We all have our strengths, so use the things you’re good at to get involved. If you’re computer-savvy, help with graphic design or setting up websites and social media accounts for your temple. If you’re a doctor, lead a workshop on heart disease, diabetes, or a specific illness that disproportionately affects your community. If you’re skilled at a sport, start a team for the kids in your temple. If you’re a great writer, musician, or artist, teach some of what you’ve learned to young people. 

In volunteering your expertise, you can contribute to the temple community, make a difference, and become a mentor and role model for younger generations. 

Maybe you don’t think you have any relevant abilities (which I don’t think is true!). In that case, volunteer your time by helping to set up before festival days. Or just pick up the phone and ask the temple what you can do to help!

Develop a Relationship with Clergy

Developing a working relationship with monastics allows you to both understand your community’s dynamics better and have a say in how your community operates. In doing so, you’re building something for your community now and for future generations.

You can guide monks on their approach to younger generations. If you have kids, offer advice from your own experiences as a parent. Since I’m childfree, I offer my understanding of being born and raised in the United States. You can encourage the clergy to make adaptations to ceremonies and traditions so that Buddhist practices are applicable and relevant to our lives in the U.S. 

I adore the abbot of my temple, Bhante Walpola Piyananda. He gives young people leadership roles in the temple, purposefully abandons rigid standards, and has deliberately horizontalized/equalized the relationship between laity and monastics. We’ve had many conversations about temple dynamics and younger generations.

Don’t be afraid to disagree with monks! Auntyhood brings with it a certain level of power, so this is the time to flex it! While I respect monks, I’m not overly deferential. I speak plainly and—if necessary—bluntly, especially when monks have unrealistic expectations for kids growing up in the U.S. 

I realize this may not work for everyone. I’ve seen in other Asian Buddhist traditions that access to monastics can be restricted, especially if you’re a woman. In my experience, Sri Lankan Buddhist monks at California temples appreciate that I want to be involved and are willing to listen to my ideas, even if we disagree.

Rethink and Remake Buddhist Traditions 

Being involved in your community means rethinking cultural and religious values and remaking them to work within the American context. 

When I go to other Sri Lankan Theravada spaces in the U.S., I’m shocked at how fiercely hierarchies, certain traditions, and strict standards of behavior are enforced by immigrant aunties and uncles. They approach their kids’ relationship with the temple as if they were Sri Lankan kids attending a temple in Sri Lanka. As a result, these kids see their temple as a rigid, restrictive place where they’re scolded for breaking rules they don’t understand. When these kids become adults, they stop coming to the temple.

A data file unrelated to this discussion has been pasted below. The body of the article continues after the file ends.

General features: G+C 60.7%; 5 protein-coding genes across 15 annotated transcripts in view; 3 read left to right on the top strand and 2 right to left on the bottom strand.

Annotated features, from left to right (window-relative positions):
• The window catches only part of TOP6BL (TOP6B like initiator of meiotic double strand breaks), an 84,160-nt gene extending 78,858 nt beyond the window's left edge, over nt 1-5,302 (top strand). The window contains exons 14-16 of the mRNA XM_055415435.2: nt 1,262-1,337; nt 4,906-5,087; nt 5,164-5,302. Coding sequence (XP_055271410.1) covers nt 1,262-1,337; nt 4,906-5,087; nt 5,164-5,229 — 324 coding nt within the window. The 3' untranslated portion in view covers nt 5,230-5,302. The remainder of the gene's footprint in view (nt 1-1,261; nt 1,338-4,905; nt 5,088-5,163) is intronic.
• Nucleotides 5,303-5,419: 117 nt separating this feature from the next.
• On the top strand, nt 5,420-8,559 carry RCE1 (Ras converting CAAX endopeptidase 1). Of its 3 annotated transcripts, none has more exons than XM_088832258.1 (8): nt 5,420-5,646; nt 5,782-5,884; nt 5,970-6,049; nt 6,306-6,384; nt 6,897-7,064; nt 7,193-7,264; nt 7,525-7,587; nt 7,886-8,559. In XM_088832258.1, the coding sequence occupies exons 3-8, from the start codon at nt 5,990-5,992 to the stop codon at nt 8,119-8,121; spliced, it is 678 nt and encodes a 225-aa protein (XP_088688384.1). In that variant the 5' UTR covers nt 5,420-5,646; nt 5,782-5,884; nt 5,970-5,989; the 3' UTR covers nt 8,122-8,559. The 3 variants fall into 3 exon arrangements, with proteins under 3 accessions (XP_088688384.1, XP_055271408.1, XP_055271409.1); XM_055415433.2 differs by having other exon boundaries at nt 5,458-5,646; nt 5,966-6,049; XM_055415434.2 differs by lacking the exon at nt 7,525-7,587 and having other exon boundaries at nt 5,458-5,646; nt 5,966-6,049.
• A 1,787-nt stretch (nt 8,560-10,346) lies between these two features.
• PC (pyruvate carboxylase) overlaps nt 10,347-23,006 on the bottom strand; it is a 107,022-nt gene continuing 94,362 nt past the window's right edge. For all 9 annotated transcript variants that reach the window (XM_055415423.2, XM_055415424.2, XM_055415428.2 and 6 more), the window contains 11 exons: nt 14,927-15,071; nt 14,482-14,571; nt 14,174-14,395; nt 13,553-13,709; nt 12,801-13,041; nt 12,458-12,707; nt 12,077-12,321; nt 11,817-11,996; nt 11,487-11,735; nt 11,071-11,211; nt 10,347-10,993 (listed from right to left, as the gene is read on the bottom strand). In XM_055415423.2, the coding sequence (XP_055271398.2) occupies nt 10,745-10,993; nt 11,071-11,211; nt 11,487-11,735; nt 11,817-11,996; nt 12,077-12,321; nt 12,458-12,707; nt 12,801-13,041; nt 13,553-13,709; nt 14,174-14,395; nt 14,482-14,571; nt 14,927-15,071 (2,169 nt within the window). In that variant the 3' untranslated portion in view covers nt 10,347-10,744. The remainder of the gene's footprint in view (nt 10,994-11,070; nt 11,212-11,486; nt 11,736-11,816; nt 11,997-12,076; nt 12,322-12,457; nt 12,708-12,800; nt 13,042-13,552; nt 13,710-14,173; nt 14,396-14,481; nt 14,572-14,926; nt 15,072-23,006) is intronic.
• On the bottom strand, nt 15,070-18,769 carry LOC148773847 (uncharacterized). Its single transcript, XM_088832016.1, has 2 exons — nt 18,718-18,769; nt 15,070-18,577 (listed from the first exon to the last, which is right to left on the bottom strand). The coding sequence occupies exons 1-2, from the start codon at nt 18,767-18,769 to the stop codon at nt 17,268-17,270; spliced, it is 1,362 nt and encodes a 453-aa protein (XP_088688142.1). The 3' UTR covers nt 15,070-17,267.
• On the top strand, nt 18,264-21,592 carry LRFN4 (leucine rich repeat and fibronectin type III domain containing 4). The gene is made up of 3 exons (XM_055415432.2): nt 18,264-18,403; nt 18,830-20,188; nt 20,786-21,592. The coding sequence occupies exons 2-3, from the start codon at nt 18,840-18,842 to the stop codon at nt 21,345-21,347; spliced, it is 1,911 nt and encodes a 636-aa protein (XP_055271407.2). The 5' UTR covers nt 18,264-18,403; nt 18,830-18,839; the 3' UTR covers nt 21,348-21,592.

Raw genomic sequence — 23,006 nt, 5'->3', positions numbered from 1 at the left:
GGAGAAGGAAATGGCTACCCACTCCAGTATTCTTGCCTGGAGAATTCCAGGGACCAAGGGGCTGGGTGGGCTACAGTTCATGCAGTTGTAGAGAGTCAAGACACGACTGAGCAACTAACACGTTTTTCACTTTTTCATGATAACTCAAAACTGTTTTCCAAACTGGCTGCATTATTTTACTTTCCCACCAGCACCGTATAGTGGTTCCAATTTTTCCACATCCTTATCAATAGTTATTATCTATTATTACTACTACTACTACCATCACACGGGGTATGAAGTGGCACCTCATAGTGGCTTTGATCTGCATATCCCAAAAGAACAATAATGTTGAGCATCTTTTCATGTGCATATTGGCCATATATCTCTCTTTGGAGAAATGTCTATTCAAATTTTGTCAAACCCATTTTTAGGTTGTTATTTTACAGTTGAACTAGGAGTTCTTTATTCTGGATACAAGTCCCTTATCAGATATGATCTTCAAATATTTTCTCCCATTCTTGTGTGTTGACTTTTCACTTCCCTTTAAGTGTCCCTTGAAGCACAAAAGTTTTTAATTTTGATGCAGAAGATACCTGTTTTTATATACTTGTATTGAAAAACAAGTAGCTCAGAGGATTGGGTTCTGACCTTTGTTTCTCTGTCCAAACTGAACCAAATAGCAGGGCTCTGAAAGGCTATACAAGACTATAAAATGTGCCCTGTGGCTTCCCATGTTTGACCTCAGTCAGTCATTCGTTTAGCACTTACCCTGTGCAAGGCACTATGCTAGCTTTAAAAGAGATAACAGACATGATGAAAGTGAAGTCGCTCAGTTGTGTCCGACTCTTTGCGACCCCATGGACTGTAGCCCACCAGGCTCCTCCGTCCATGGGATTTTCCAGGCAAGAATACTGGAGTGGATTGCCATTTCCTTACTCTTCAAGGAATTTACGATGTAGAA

Part of my work as a Buddhist aunty is pointing out to these parents that their kids are Sri Lankan American, and their temple is in America. Doing things such as requiring kids to memorize Pali chants without teaching their meaning is nonsensical for kids growing up in the U.S. In contrast, incorporating English translations of Pali chants into our temple practices allows young people to know and appreciate their traditions.

Though I’ve fully leaned into my Buddhist auntyhood, I don’t have the answers to the problem of generational continuity that Asian American Buddhist institutions are facing. But I’ve noticed that when temples encourage younger generations to feel a sense of ownership over their temple, they’re more willing to participate and contribute as adults. 

Ultimately, being a Buddhist aunty is about feeling comfortable and owning your belonging in your community. The Buddhism my friends and I grew up practicing is different from the Buddhism in Sri Lanka. Regardless, we call it “our heritage.” Part of being in diaspora is getting to decide for ourselves what “heritage” and “tradition” mean.Those of us who grew up in the U.S. forget that our temples truly are our spaces. We’ve been part of these institutions for years and decades longer than recent immigrants. So, take ownership of your place in your community! Embrace the power of being a Buddhist aunty, go forth, and make a difference!

This article is from the March 2024 issue of Lion’s Roar magazine.

Mihiri Tillakaratne

Mihiri Tillakaratne

Mihiri Tillakaratne (she/her) is an associate editor at Lion’s Roar. She has a PhD in Ethnic Studies and Gender, Women, and Sexuality (UC Berkeley), a M.A. in Ethnic Studies (UC Berkeley), and a M.A. in Asian American Studies (UCLA). She learned Pali and studied Sinhala Buddhist nationalism in post-independence Sri Lanka at Harvard. Mihiri is the director of I Take Refuge, a documentary on Sri Lankan American Buddhist identity, and the founder of Sri Lankan Americans for Social Justice.